National Negativism –Unreal realists and the time to move on

Sunday, April 17th, 2005 12:22 pm by Neal

Syndicated talk-radio host Neal Boortz is notorious for decrying the harm of “negativism” in one’s life. He goes so far as to say that an individual should disassociate himself from people in his life who are a “negative influence” because their attitude rubs off and brings him down merely by its presence.

This week’s essay by Victory Davis Hanson, Our Not-So-Wise Experts itemizes a litany of the negative consequences perpetrated by wrongheaded, so-called “experts” whose pessimism about our policies in the Middle East would be laughable if it didn’t have such real, negative effects on issues of extreme importance. Some of his observations:

Brent Scowcroft … once assured us that Iraq “could become a Vietnam in a way that the Vietnam war never did.” Did he mean perhaps worse than ten years of war and over 50,000 American dead, with the Cambodian holocaust next door?

Madeleine Albright, while abroad, summed up the present American foreign policy: “It’s difficult to be in France and criticize my government. But I’m doing so because Bush and the people working for him have a foreign policy that is not good for America, not good for the world.” Elections in Afghanistan and Iraq, troops out of Saudi Arabia, democratic demonstrations in Lebanon, West Bank voting, promises of change in Egypt — all that and more is “not good for the world”?

Hanson then details the four, failed policies in the Middle East:

  • Policy #1: Realism
  • Policy #2: Punitivism
  • Policy #3: Bribery
  • Policy #4: “Let Them Be”

Where these have failed miserably, our current stance, “Policy #5: The New Americanism” which Hanson has advocated since before our actions in Iraq, is our “last, best hope” for meaningful and lasting change in the Middle East. But, like poison, perennial negativism is making us sick:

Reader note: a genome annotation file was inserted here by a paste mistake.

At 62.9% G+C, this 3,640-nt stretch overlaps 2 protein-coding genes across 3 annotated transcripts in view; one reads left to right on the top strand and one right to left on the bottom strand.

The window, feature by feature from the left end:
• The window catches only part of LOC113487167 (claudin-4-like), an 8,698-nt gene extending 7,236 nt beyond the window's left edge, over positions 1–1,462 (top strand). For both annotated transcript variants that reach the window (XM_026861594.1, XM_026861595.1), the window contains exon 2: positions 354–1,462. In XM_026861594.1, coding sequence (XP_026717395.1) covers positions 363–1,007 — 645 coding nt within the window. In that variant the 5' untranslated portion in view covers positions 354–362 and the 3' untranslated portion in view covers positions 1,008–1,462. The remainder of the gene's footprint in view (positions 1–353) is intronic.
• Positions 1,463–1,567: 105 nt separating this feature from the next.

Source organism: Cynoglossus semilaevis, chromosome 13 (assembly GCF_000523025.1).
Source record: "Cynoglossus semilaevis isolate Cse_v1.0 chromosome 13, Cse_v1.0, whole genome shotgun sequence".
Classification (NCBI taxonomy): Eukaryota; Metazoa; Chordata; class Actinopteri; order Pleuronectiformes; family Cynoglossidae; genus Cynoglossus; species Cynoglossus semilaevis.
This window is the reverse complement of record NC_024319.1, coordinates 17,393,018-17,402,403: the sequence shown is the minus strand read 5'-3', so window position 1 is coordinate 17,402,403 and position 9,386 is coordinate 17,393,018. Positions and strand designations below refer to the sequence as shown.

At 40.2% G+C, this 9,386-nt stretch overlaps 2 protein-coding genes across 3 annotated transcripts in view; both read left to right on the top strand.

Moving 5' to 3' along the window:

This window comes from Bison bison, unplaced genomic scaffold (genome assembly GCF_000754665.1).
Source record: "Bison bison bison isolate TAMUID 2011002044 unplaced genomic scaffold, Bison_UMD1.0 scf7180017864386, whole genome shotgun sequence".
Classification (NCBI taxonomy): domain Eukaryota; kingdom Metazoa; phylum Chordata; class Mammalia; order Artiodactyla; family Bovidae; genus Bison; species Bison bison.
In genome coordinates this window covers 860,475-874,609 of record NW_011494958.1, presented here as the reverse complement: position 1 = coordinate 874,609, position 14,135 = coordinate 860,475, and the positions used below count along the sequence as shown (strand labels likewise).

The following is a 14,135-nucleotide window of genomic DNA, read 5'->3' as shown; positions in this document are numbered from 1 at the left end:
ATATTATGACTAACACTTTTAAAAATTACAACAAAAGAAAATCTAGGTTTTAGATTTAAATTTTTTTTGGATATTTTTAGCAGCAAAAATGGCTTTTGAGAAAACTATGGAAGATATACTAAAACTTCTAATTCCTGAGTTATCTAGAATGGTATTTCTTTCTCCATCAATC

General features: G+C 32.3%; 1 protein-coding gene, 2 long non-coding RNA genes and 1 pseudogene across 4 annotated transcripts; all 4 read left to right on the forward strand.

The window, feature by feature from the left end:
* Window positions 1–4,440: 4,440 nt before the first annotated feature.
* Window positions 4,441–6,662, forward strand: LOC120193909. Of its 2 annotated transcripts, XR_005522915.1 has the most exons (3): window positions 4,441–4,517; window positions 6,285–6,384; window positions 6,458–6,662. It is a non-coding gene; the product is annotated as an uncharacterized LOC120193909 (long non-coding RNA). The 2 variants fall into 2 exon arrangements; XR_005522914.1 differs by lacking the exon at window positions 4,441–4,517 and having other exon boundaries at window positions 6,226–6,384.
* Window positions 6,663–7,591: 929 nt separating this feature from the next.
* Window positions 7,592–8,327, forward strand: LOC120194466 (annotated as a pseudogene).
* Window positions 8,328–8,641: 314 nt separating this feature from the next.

If the American public has to hear another sermon from a Brent Scowcroft — “Sharon just has him [President Bush] wrapped around his little finger. I think the president is mesmerized” — or Madeline Albright — “Do you suppose that the Bush administration has Osama bin Laden hidden away somewhere and will bring him out before the election?” — about what we are now doing wrong in the Middle East, I think it will collectively heave.

It should be clear that, with respect to the pessimistic pontificators representing 40 years of misguided status quo, free people are not served by listening to the naysayers who ignore real progress while focusing on negative minutiae. For too long these people have had their chance, and their assessments contradict what most people learn through their own effort: “It cannot be done” is the mantra of a quitter and a loser. As Boortz says, it’s time to ignore the doom-and-gloom. Now more than ever, we must focus on the good that is being done in the Middle East so that this noble mission can, with our support, succeed. Nothing less than “World Peace” depends on it.

“If ye love wealth better than liberty, the tranquility of servitude than the animating contest of freedom, go from us in peace. We ask not your counsels or arms. Crouch down and lick the hands which feed you. May your chains sit lightly upon you, and may posterity forget that ye were our countrymen!”
— Samuel Adams

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